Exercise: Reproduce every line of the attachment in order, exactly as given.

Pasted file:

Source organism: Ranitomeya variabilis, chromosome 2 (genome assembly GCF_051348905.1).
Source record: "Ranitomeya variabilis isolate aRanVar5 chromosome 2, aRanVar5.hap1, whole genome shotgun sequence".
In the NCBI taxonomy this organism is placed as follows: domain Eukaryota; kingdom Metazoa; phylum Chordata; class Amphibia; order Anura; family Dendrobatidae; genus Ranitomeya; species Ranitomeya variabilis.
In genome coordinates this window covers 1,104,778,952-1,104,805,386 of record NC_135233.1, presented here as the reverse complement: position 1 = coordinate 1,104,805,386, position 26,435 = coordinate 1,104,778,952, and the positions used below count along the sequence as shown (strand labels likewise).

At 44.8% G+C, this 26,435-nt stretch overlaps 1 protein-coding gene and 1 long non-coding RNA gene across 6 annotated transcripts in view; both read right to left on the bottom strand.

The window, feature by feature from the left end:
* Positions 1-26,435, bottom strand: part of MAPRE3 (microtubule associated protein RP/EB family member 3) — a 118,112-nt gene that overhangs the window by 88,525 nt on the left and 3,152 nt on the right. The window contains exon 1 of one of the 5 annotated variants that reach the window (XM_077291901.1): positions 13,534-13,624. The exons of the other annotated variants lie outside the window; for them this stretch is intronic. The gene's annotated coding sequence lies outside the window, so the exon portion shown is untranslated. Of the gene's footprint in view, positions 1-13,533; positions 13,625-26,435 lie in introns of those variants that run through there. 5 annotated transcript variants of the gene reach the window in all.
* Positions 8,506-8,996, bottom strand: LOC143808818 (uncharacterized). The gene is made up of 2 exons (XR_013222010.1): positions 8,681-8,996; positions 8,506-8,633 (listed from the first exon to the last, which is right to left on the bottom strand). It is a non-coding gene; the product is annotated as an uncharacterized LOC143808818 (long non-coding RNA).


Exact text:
Source organism: Ranitomeya variabilis, chromosome 2 (genome assembly GCF_051348905.1).
Source record: "Ranitomeya variabilis isolate aRanVar5 chromosome 2, aRanVar5.hap1, whole genome shotgun sequence".
In the NCBI taxonomy this organism is placed as follows: domain Eukaryota; kingdom Metazoa; phylum Chordata; class Amphibia; order Anura; family Dendrobatidae; genus Ranitomeya; species Ranitomeya variabilis.
In genome coordinates this window covers 1,104,778,952-1,104,805,386 of record NC_135233.1, presented here as the reverse complement: position 1 = coordinate 1,104,805,386, position 26,435 = coordinate 1,104,778,952, and the positions used below count along the sequence as shown (strand labels likewise).

At 44.8% G+C, this 26,435-nt stretch overlaps 1 protein-coding gene and 1 long non-coding RNA gene across 6 annotated transcripts in view; both read right to left on the bottom strand.

The window, feature by feature from the left end:
* Positions 1-26,435, bottom strand: part of MAPRE3 (microtubule associated protein RP/EB family member 3) — a 118,112-nt gene that overhangs the window by 88,525 nt on the left and 3,152 nt on the right. The window contains exon 1 of one of the 5 annotated variants that reach the window (XM_077291901.1): positions 13,534-13,624. The exons of the other annotated variants lie outside the window; for them this stretch is intronic. The gene's annotated coding sequence lies outside the window, so the exon portion shown is untranslated. Of the gene's footprint in view, positions 1-13,533; positions 13,625-26,435 lie in introns of those variants that run through there. 5 annotated transcript variants of the gene reach the window in all.
* Positions 8,506-8,996, bottom strand: LOC143808818 (uncharacterized). The gene is made up of 2 exons (XR_013222010.1): positions 8,681-8,996; positions 8,506-8,633 (listed from the first exon to the last, which is right to left on the bottom strand). It is a non-coding gene; the product is annotated as an uncharacterized LOC143808818 (long non-coding RNA).